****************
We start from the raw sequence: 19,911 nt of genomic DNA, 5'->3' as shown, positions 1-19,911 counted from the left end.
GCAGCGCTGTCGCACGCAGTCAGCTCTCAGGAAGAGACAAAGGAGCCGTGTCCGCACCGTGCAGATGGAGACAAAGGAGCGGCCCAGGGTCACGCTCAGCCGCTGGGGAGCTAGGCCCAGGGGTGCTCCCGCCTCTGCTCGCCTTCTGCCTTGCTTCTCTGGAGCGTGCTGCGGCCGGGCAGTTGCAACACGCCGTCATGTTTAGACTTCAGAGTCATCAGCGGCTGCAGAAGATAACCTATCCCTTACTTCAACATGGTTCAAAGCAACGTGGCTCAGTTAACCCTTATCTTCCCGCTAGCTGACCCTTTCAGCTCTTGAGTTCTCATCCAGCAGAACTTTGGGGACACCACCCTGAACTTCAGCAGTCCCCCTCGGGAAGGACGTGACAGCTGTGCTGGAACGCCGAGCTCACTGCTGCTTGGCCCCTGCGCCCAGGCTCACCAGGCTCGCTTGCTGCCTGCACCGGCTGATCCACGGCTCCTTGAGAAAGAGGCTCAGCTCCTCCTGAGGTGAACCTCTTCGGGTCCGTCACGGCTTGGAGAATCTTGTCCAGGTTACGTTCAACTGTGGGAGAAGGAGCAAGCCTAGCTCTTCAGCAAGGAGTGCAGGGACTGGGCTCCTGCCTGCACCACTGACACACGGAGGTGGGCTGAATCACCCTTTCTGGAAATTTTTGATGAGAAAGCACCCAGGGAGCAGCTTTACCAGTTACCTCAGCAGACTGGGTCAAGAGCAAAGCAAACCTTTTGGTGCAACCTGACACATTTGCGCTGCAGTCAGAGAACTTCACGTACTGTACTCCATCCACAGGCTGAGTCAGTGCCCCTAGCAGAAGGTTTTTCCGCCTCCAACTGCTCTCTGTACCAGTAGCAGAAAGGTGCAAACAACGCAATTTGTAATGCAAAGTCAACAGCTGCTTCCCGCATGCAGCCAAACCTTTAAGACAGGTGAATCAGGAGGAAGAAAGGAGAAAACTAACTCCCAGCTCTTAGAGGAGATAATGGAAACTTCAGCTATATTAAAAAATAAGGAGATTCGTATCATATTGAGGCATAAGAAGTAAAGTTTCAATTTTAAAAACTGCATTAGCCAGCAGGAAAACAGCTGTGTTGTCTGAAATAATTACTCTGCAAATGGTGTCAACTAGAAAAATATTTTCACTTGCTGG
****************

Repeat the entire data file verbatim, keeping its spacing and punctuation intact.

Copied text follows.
We start from the raw sequence: 19,911 nt of genomic DNA, 5'->3' as shown, positions 1-19,911 counted from the left end.
GCAGCGCTGTCGCACGCAGTCAGCTCTCAGGAAGAGACAAAGGAGCCGTGTCCGCACCGTGCAGATGGAGACAAAGGAGCGGCCCAGGGTCACGCTCAGCCGCTGGGGAGCTAGGCCCAGGGGTGCTCCCGCCTCTGCTCGCCTTCTGCCTTGCTTCTCTGGAGCGTGCTGCGGCCGGGCAGTTGCAACACGCCGTCATGTTTAGACTTCAGAGTCATCAGCGGCTGCAGAAGATAACCTATCCCTTACTTCAACATGGTTCAAAGCAACGTGGCTCAGTTAACCCTTATCTTCCCGCTAGCTGACCCTTTCAGCTCTTGAGTTCTCATCCAGCAGAACTTTGGGGACACCACCCTGAACTTCAGCAGTCCCCCTCGGGAAGGACGTGACAGCTGTGCTGGAACGCCGAGCTCACTGCTGCTTGGCCCCTGCGCCCAGGCTCACCAGGCTCGCTTGCTGCCTGCACCGGCTGATCCACGGCTCCTTGAGAAAGAGGCTCAGCTCCTCCTGAGGTGAACCTCTTCGGGTCCGTCACGGCTTGGAGAATCTTGTCCAGGTTACGTTCAACTGTGGGAGAAGGAGCAAGCCTAGCTCTTCAGCAAGGAGTGCAGGGACTGGGCTCCTGCCTGCACCACTGACACACGGAGGTGGGCTGAATCACCCTTTCTGGAAATTTTTGATGAGAAAGCACCCAGGGAGCAGCTTTACCAGTTACCTCAGCAGACTGGGTCAAGAGCAAAGCAAACCTTTTGGTGCAACCTGACACATTTGCGCTGCAGTCAGAGAACTTCACGTACTGTACTCCATCCACAGGCTGAGTCAGTGCCCCTAGCAGAAGGTTTTTCCGCCTCCAACTGCTCTCTGTACCAGTAGCAGAAAGGTGCAAACAACGCAATTTGTAATGCAAAGTCAACAGCTGCTTCCCGCATGCAGCCAAACCTTTAAGACAGGTGAATCAGGAGGAAGAAAGGAGAAAACTAACTCCCAGCTCTTAGAGGAGATAATGGAAACTTCAGCTATATTAAAAAATAAGGAGATTCGTATCATATTGAGGCATAAGAAGTAAAGTTTCAATTTTAAAAACTGCATTAGCCAGCAGGAAAACAGCTGTGTTGTCTGAAATAATTACTCTGCAAATGGTGTCAACTAGAAAAATATTTTCACTTGCTGG